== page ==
Before triple-X websites, gentlemen’s clubs and the Levee District of Chicago, there were always sex workers.
When you read the words “sex work” what do you think? Of scandalous women? Something illegal? Something wrong? What should immediately follow these thoughts is this one: Our preconceived and socially-influenced ideas about sex work are archaic, noninclusive and damaging. Rather, our knee-jerk reaction should be to envision them as hardworking, dedicated professionals who provide a service despite the stigma surrounding their work.
Our social conception surrounding sex work has improved slightly, with sects of younger generations continuing to become more progressive and inclusive, as well as the influx of sex workers’ presence on social media platforms such as Twitter and Instagram, and designated websites such as Red Umbrella Hosting. Yet, there is still a rain cloud that hangs above this faction of workers—and what falls from it is sexism, racism and classism.
This is not news to us. To pretend that any line of work is free from these things is to sugarcoat the society we live in. To undo centuries of said blunders, we must start our work at the beginning.
Sex work, as defined by the World Health Organization, is “the provision of sexual services for money or goods.” This definition does justice to the very basis of the idea, but sex work is much more expansive than that. Sexual services can be carried out in-person or via the internet. It can range from from niche to mundane.
Regardless, the profession can often be dangerous for sex workers, whether it is the clients they interact with or the legality surrounding their profession.
But who are the men, women—many of whom are transgender—and nonbinary people who make up this work force? They are likely parents, siblings, cousins and neighbors but, more importantly, they are people. The key to rewiring how we think about sex work and how we act toward sex workers starts with normalizing their existence. And the key to normalizing them is to humanize them.
Sex workers are often viewed as objects, or things that merely exist like products on shelves. When we humanize the people behind the screens, the dancers in the clubs and the voices coming out of the receiver, we must also demand the people who harm them face consequences.
In Canada, Eustachio Gallese, a convicted killer, was released on parole in January and “given permission to satiate his sexual needs,” as reported by Vice Thursday, Jan. 30.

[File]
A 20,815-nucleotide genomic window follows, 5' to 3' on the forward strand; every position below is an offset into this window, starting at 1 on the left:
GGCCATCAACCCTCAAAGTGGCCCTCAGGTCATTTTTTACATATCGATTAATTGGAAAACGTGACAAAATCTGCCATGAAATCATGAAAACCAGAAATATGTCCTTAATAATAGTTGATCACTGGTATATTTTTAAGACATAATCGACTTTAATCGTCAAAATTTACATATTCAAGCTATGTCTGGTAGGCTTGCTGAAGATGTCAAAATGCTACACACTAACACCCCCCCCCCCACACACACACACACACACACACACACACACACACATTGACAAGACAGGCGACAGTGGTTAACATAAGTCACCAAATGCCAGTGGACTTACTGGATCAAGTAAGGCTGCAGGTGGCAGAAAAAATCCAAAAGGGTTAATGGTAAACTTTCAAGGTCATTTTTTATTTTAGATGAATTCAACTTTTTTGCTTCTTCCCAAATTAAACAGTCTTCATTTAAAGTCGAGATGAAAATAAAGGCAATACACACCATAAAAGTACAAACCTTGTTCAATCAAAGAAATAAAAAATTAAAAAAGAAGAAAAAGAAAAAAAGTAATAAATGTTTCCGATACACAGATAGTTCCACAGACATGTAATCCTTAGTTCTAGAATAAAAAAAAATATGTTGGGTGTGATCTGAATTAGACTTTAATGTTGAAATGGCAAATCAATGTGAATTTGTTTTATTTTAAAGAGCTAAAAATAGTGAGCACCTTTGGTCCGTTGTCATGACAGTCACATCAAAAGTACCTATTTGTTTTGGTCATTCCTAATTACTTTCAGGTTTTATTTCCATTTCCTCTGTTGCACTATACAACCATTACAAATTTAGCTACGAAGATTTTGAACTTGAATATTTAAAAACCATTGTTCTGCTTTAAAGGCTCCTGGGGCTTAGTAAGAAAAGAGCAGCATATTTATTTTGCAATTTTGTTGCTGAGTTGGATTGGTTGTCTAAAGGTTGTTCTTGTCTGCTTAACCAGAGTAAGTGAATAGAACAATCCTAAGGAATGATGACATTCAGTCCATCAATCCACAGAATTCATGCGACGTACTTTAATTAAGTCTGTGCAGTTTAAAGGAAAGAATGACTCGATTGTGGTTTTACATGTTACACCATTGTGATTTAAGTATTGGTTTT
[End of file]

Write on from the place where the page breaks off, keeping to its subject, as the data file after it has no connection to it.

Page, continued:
It was on this parole that Gallese met sex worker Marylène Levesque at a hotel. Levesque agreed to meet him there because the massage parlor where she was employed had previously banned Gallese after past violence toward other masseuses. It was there that Gallese violently killed Levesque and later turned himself into the police. He was charged with second-degree murder and is currently awaiting a court date later this month.
The legality of the actions taken on both party’s behalf makes it difficult for the law to pinpoint Gallese as the real menace to society in this case. As sex worker Sandra Wesley said in the Thursday, Jan. 30 Vox article, “If [sex work] wasn’t criminalized, it would be easy to send [Gallese] back to jail sooner.”
The apparent demonization here serves no one, save for people like Gallese, who use and abuse sex workers like inanimate objects.
Federal decriminalization of sex work needs to accompany our social shift toward accepting sex workers as human workers and not criminals, lest they continue to be harassed and abused by those with whom they professionally interact, including both clients and police.
Additionally, the language we use matters and, therefore, it needs to be respectful to the people to whom it refers.
Say “sex workers” instead of the dated term “prostitutes.” At the mention of sex work, do not bring sex trafficking into the conversation—these two things are vastly different and equating them adds unnecessary stigma.
So, stop the stigma, and stop the demonization of people out in the world simply earning a living, just like you and me.